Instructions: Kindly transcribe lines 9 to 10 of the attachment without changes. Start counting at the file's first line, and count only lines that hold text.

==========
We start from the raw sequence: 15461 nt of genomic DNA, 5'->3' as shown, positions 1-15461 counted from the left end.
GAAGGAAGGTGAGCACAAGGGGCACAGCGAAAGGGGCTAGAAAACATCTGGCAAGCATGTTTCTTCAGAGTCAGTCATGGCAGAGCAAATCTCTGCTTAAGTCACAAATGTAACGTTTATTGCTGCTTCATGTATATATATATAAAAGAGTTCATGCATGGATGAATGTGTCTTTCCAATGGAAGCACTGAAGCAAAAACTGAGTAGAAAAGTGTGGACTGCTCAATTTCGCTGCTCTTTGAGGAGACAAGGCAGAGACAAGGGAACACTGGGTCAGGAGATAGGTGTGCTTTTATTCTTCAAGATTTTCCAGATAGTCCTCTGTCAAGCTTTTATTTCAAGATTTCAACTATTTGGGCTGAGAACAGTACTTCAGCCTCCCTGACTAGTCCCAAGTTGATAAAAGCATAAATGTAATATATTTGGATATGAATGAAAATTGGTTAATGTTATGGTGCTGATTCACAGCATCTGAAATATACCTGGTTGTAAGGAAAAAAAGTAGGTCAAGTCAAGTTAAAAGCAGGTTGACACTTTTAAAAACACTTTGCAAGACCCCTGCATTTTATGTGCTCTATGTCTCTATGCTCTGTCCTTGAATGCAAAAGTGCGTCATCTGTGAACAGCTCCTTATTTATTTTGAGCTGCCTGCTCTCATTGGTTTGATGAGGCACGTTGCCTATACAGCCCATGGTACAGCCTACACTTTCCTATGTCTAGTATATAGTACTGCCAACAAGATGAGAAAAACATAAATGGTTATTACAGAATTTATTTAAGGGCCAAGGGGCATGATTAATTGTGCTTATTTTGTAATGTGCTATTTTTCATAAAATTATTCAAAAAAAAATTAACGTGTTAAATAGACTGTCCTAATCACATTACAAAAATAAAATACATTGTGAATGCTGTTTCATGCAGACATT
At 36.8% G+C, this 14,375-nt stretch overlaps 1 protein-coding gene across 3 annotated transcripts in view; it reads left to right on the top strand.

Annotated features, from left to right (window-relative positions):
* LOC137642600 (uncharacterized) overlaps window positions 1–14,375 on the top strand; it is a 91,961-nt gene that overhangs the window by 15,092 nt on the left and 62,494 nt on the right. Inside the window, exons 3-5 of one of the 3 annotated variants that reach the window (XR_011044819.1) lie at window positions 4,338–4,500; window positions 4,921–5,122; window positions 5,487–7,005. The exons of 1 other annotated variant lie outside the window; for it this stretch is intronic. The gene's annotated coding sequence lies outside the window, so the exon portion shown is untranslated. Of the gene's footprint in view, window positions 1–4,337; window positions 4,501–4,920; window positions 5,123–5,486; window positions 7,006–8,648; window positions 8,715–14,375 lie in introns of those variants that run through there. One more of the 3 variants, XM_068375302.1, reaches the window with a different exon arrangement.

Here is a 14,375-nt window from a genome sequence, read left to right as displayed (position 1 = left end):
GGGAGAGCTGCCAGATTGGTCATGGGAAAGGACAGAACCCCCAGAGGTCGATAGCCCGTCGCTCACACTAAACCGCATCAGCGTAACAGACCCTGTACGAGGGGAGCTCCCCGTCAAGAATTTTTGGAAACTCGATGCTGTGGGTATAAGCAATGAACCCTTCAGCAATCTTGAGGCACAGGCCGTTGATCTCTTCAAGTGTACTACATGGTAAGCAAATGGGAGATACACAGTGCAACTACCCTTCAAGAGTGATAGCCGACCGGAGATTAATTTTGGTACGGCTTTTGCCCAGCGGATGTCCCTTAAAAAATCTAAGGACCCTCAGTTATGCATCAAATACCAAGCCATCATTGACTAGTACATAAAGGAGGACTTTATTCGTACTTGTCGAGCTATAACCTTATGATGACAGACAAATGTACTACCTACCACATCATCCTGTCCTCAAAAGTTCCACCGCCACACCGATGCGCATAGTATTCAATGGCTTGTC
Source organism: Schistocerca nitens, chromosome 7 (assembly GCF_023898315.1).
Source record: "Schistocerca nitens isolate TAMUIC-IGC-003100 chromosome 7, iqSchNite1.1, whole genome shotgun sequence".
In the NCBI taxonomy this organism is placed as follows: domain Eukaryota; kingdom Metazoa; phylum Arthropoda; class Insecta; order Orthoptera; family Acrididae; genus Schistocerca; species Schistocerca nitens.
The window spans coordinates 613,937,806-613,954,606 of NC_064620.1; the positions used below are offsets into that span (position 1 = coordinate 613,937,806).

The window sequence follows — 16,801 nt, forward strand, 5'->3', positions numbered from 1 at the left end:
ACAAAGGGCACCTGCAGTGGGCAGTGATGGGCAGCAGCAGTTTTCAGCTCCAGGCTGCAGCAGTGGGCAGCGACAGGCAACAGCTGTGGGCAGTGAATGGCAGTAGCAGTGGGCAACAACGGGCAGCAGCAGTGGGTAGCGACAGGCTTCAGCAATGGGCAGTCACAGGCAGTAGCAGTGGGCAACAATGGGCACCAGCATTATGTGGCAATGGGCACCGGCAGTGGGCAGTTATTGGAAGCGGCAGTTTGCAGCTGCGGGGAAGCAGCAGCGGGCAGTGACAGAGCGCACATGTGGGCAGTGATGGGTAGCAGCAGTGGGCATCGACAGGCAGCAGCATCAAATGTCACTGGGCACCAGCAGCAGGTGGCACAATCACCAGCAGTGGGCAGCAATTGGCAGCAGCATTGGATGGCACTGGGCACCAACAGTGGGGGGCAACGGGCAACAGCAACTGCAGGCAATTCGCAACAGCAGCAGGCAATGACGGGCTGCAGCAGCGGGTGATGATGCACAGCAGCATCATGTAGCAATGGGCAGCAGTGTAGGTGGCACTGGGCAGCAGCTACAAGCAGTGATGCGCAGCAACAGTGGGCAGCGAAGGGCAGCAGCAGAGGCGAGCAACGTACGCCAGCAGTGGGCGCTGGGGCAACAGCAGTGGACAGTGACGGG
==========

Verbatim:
Source record: "Schistocerca nitens isolate TAMUIC-IGC-003100 chromosome 7, iqSchNite1.1, whole genome shotgun sequence".
In the NCBI taxonomy this organism is placed as follows: domain Eukaryota; kingdom Metazoa; phylum Arthropoda; class Insecta; order Orthoptera; family Acrididae; genus Schistocerca; species Schistocerca nitens.